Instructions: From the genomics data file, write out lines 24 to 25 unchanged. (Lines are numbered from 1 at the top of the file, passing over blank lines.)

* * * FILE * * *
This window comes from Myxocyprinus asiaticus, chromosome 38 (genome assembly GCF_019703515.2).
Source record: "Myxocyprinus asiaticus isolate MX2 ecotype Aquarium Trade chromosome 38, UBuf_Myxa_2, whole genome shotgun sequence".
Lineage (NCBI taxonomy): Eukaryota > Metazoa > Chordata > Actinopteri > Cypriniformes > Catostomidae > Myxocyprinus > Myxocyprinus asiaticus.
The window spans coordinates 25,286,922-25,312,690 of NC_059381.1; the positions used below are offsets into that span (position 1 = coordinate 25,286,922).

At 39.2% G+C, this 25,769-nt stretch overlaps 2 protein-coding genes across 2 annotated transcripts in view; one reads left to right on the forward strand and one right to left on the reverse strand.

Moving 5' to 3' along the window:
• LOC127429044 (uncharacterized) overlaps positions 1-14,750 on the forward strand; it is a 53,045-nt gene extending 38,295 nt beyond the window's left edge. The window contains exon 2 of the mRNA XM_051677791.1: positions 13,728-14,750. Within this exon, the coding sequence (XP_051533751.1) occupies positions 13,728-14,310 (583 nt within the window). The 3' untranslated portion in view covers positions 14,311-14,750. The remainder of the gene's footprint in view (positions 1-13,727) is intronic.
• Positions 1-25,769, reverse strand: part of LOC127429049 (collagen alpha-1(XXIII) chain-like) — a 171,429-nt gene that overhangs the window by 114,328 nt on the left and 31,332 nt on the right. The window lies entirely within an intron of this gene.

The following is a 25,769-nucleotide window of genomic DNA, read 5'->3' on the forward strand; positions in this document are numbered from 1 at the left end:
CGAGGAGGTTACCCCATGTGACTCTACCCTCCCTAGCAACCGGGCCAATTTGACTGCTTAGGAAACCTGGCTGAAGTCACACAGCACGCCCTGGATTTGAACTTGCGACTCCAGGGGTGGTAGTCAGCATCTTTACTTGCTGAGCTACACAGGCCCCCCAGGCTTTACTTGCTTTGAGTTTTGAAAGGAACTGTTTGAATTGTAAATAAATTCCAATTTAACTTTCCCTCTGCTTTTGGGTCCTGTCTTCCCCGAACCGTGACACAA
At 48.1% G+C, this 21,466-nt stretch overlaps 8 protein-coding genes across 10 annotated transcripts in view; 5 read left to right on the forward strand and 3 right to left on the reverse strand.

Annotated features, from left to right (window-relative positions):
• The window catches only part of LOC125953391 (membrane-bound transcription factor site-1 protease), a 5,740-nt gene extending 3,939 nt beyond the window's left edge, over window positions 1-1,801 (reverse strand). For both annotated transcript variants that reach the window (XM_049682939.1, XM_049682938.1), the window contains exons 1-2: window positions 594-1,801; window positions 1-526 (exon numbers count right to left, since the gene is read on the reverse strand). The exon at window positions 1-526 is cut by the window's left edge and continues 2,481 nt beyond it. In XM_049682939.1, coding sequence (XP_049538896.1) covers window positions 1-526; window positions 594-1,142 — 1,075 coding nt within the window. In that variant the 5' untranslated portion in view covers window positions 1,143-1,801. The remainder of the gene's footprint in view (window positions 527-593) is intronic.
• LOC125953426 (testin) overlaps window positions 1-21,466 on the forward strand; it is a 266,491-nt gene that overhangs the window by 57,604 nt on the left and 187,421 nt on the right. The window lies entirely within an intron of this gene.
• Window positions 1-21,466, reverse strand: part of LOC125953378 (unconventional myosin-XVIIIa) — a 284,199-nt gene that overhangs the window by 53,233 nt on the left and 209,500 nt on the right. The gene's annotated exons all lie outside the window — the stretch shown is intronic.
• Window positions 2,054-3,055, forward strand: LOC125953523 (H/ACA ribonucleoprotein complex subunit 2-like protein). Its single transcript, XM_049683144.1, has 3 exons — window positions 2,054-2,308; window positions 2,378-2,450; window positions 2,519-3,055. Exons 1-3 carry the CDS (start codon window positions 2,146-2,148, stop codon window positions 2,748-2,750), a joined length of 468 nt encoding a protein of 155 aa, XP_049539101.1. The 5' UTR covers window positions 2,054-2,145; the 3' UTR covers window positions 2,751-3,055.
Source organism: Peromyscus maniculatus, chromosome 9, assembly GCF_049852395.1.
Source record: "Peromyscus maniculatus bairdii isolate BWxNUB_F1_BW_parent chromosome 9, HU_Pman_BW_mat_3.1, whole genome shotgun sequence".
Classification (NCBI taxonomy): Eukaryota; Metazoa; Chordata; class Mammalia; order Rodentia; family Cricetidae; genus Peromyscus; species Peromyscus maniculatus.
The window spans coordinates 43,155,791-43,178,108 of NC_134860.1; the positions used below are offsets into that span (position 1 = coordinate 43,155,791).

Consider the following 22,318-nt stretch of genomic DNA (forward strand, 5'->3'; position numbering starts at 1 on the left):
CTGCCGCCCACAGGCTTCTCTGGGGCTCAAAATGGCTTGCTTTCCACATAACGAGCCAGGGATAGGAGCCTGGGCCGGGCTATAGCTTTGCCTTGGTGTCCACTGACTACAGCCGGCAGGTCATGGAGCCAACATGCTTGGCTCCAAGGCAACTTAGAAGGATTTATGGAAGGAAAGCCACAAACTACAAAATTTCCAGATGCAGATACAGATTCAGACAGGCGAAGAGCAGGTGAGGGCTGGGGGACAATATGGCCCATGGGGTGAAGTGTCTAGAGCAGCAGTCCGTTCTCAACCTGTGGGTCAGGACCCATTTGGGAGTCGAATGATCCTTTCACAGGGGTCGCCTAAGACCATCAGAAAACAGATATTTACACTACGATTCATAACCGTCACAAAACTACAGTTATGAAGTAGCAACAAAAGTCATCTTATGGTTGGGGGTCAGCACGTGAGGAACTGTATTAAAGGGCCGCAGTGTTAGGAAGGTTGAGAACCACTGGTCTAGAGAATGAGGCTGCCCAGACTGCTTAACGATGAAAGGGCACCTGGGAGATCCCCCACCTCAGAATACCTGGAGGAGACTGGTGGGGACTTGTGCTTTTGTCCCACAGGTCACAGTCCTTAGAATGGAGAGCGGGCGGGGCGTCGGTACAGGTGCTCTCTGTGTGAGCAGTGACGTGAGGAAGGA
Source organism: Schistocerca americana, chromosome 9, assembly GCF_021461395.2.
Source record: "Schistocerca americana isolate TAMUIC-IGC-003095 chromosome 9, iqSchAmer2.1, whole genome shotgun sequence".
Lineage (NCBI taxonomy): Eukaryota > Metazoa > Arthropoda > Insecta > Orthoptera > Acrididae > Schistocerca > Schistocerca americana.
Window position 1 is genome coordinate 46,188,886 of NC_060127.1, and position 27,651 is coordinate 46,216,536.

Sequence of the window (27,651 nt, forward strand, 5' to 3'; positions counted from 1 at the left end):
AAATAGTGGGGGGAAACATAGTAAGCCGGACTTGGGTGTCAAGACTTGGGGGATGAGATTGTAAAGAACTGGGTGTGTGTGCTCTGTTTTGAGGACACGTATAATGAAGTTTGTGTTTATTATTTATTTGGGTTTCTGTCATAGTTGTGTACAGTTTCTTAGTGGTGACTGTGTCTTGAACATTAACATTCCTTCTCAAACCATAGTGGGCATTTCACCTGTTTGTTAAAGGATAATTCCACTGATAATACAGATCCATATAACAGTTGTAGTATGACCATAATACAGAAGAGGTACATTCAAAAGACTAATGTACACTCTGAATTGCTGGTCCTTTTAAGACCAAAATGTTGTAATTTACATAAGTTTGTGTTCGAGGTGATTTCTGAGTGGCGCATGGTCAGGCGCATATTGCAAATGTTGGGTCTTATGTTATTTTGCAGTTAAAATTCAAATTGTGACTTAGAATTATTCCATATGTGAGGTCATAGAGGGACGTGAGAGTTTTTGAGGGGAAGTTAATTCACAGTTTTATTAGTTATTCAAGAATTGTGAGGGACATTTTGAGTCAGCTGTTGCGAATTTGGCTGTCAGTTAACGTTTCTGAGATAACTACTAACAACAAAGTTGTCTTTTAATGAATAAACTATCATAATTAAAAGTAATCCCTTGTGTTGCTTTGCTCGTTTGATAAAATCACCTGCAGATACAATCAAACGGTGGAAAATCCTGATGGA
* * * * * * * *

Source record: "Schistocerca americana isolate TAMUIC-IGC-003095 chromosome 9, iqSchAmer2.1, whole genome shotgun sequence".
Lineage (NCBI taxonomy): Eukaryota > Metazoa > Arthropoda > Insecta > Orthoptera > Acrididae > Schistocerca > Schistocerca americana.